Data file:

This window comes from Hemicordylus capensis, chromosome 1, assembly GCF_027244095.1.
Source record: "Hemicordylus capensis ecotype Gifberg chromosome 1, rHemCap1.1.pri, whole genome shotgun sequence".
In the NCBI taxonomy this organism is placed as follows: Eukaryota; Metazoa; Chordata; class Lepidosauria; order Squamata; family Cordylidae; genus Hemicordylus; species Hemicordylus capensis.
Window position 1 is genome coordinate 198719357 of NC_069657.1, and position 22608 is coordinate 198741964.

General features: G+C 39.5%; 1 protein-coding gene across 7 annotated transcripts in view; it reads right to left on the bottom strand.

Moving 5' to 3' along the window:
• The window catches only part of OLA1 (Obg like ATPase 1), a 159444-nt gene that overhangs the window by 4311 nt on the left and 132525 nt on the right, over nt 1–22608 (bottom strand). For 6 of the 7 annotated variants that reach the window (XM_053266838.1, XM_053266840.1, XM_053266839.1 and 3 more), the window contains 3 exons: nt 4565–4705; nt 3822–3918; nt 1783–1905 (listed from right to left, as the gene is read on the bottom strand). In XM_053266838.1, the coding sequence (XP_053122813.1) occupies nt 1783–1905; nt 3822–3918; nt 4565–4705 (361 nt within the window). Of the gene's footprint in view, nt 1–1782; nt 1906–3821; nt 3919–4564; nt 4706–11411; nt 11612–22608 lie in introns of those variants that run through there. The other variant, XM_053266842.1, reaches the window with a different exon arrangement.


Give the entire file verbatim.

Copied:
This window comes from Hemicordylus capensis, chromosome 1, assembly GCF_027244095.1.
Source record: "Hemicordylus capensis ecotype Gifberg chromosome 1, rHemCap1.1.pri, whole genome shotgun sequence".
In the NCBI taxonomy this organism is placed as follows: Eukaryota; Metazoa; Chordata; class Lepidosauria; order Squamata; family Cordylidae; genus Hemicordylus; species Hemicordylus capensis.
Window position 1 is genome coordinate 198719357 of NC_069657.1, and position 22608 is coordinate 198741964.

General features: G+C 39.5%; 1 protein-coding gene across 7 annotated transcripts in view; it reads right to left on the bottom strand.

Moving 5' to 3' along the window:
• The window catches only part of OLA1 (Obg like ATPase 1), a 159444-nt gene that overhangs the window by 4311 nt on the left and 132525 nt on the right, over nt 1–22608 (bottom strand). For 6 of the 7 annotated variants that reach the window (XM_053266838.1, XM_053266840.1, XM_053266839.1 and 3 more), the window contains 3 exons: nt 4565–4705; nt 3822–3918; nt 1783–1905 (listed from right to left, as the gene is read on the bottom strand). In XM_053266838.1, the coding sequence (XP_053122813.1) occupies nt 1783–1905; nt 3822–3918; nt 4565–4705 (361 nt within the window). Of the gene's footprint in view, nt 1–1782; nt 1906–3821; nt 3919–4564; nt 4706–11411; nt 11612–22608 lie in introns of those variants that run through there. The other variant, XM_053266842.1, reaches the window with a different exon arrangement.